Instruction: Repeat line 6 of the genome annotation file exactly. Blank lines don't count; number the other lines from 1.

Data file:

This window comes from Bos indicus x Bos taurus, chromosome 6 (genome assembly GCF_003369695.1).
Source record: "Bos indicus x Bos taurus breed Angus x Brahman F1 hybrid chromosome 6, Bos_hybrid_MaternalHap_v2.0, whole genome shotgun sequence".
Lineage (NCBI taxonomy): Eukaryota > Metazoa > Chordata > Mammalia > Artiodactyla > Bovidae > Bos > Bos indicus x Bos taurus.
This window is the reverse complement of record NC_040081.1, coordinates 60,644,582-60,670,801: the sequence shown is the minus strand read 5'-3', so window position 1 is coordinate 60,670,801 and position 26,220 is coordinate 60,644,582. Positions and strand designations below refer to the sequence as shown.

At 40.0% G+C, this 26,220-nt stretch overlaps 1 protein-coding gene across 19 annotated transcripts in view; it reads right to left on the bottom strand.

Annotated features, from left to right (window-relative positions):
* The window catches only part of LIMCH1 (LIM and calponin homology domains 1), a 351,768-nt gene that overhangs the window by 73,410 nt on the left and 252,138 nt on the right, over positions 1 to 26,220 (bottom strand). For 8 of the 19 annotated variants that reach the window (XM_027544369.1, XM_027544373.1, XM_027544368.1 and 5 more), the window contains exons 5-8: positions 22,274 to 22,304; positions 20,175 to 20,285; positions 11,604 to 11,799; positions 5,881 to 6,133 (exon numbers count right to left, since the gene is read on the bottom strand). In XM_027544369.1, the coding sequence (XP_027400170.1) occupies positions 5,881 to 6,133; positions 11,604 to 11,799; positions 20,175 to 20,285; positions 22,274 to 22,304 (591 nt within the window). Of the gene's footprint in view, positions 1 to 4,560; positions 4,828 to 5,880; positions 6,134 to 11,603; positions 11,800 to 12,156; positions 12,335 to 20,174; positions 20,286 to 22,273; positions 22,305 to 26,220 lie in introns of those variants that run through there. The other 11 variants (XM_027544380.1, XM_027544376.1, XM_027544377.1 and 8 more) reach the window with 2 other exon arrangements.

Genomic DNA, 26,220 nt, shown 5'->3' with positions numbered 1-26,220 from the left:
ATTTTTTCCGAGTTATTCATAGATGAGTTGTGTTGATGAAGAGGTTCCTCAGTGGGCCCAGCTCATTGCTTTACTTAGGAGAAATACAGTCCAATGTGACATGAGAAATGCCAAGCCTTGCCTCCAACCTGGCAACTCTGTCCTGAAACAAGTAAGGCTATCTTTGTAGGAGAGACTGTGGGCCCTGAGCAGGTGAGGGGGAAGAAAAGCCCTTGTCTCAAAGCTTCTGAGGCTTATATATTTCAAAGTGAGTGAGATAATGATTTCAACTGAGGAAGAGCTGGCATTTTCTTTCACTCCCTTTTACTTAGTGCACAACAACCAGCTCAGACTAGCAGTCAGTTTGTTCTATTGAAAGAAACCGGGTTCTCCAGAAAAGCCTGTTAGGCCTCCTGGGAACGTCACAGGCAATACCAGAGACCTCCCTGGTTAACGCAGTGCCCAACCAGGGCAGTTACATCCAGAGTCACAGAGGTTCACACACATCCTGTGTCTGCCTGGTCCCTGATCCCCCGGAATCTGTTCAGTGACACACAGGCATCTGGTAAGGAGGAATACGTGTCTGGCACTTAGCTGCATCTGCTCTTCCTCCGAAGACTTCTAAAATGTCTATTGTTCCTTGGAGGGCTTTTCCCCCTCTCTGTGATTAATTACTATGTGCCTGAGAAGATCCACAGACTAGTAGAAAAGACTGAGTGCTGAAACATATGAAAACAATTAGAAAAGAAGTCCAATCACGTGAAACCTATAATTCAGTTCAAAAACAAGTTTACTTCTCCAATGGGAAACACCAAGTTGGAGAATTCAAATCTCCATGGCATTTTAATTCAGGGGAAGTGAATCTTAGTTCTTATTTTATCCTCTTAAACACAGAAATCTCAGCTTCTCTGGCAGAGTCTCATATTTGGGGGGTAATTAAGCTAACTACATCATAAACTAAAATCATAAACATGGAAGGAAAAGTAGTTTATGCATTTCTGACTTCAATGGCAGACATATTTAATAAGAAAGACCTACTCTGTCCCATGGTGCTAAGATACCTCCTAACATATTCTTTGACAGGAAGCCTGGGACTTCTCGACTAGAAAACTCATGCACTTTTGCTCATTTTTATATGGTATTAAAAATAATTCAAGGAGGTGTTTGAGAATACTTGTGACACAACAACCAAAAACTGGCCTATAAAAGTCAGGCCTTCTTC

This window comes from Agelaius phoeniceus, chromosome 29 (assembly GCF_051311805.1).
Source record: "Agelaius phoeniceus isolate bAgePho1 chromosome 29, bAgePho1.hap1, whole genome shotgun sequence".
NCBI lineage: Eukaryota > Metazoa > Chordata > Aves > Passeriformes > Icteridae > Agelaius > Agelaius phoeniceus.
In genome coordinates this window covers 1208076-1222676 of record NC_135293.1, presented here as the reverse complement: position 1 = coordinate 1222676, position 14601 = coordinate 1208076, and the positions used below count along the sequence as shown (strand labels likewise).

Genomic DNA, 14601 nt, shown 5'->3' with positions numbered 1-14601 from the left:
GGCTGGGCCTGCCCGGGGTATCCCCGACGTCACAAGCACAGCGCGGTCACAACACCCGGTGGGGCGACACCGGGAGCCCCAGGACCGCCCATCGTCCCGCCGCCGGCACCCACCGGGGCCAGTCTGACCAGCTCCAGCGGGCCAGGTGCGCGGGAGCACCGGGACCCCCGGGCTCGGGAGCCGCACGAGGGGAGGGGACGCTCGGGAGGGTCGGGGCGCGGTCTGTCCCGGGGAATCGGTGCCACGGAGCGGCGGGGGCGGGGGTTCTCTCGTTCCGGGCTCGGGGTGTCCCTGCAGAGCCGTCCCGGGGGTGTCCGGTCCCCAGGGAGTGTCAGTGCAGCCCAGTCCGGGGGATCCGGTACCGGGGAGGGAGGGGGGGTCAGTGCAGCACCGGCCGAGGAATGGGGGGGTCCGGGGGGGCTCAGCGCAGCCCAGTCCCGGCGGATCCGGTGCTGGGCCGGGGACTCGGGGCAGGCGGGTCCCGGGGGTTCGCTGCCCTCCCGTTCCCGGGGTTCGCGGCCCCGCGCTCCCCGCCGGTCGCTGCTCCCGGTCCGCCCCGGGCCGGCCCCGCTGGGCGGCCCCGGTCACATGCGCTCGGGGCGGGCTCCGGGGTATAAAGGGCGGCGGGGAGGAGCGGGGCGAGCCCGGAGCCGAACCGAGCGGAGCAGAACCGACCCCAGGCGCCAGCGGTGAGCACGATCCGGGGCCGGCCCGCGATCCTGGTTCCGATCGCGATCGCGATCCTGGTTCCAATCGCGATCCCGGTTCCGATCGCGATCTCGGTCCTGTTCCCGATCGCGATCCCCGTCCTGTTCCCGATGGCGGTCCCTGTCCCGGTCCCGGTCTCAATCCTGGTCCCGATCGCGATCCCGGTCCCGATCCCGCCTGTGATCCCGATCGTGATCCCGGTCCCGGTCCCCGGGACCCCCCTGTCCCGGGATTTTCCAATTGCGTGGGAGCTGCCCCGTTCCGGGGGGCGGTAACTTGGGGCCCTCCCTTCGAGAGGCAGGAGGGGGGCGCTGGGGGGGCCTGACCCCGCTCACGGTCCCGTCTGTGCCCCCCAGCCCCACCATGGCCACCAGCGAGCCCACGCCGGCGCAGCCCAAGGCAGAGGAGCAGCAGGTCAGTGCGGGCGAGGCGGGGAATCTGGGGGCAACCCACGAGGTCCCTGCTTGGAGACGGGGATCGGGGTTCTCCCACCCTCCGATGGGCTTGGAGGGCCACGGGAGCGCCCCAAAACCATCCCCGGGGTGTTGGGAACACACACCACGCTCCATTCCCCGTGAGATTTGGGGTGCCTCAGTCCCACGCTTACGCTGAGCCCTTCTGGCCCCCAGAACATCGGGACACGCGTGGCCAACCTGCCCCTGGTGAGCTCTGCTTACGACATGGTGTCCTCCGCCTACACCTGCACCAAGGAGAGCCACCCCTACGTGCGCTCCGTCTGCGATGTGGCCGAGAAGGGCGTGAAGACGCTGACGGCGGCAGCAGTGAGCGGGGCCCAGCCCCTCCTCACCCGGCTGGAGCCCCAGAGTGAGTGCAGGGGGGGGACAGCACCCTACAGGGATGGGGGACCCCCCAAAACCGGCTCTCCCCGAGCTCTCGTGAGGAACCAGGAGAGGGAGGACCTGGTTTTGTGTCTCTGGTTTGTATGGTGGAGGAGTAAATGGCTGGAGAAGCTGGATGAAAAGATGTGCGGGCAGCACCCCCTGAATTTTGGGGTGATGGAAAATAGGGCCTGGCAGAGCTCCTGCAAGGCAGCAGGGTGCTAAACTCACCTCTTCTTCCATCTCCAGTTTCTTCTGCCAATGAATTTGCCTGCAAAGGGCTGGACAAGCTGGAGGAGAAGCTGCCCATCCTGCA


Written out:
Annotated features, from left to right (window-relative positions):